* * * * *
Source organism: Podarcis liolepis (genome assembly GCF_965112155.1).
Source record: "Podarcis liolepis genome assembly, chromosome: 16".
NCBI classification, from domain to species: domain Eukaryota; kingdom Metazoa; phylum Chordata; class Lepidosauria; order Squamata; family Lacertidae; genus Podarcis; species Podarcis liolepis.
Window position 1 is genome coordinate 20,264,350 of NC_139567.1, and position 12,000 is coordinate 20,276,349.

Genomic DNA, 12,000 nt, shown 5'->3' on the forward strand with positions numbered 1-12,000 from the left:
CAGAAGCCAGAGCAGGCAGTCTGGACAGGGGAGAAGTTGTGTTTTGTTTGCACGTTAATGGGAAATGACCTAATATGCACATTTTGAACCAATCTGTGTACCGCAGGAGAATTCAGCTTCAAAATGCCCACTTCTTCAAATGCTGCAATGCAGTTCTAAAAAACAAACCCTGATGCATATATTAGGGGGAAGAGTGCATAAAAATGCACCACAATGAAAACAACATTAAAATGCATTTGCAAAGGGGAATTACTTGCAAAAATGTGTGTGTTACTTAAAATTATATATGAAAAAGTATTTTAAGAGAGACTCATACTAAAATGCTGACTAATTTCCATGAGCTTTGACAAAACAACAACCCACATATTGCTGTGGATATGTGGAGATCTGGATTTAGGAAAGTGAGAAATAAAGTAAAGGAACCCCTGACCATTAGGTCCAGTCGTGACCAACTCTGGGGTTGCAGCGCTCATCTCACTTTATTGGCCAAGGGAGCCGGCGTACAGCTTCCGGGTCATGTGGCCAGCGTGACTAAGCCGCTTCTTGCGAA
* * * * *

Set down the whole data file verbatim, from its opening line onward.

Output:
Source organism: Podarcis liolepis (genome assembly GCF_965112155.1).
Source record: "Podarcis liolepis genome assembly, chromosome: 16".
NCBI classification, from domain to species: domain Eukaryota; kingdom Metazoa; phylum Chordata; class Lepidosauria; order Squamata; family Lacertidae; genus Podarcis; species Podarcis liolepis.
Window position 1 is genome coordinate 20,264,350 of NC_139567.1, and position 12,000 is coordinate 20,276,349.

Genomic DNA, 12,000 nt, shown 5'->3' on the forward strand with positions numbered 1-12,000 from the left:
CAGAAGCCAGAGCAGGCAGTCTGGACAGGGGAGAAGTTGTGTTTTGTTTGCACGTTAATGGGAAATGACCTAATATGCACATTTTGAACCAATCTGTGTACCGCAGGAGAATTCAGCTTCAAAATGCCCACTTCTTCAAATGCTGCAATGCAGTTCTAAAAAACAAACCCTGATGCATATATTAGGGGGAAGAGTGCATAAAAATGCACCACAATGAAAACAACATTAAAATGCATTTGCAAAGGGGAATTACTTGCAAAAATGTGTGTGTTACTTAAAATTATATATGAAAAAGTATTTTAAGAGAGACTCATACTAAAATGCTGACTAATTTCCATGAGCTTTGACAAAACAACAACCCACATATTGCTGTGGATATGTGGAGATCTGGATTTAGGAAAGTGAGAAATAAAGTAAAGGAACCCCTGACCATTAGGTCCAGTCGTGACCAACTCTGGGGTTGCAGCGCTCATCTCACTTTATTGGCCAAGGGAGCCGGCGTACAGCTTCCGGGTCATGTGGCCAGCGTGACTAAGCCGCTTCTTGCGAA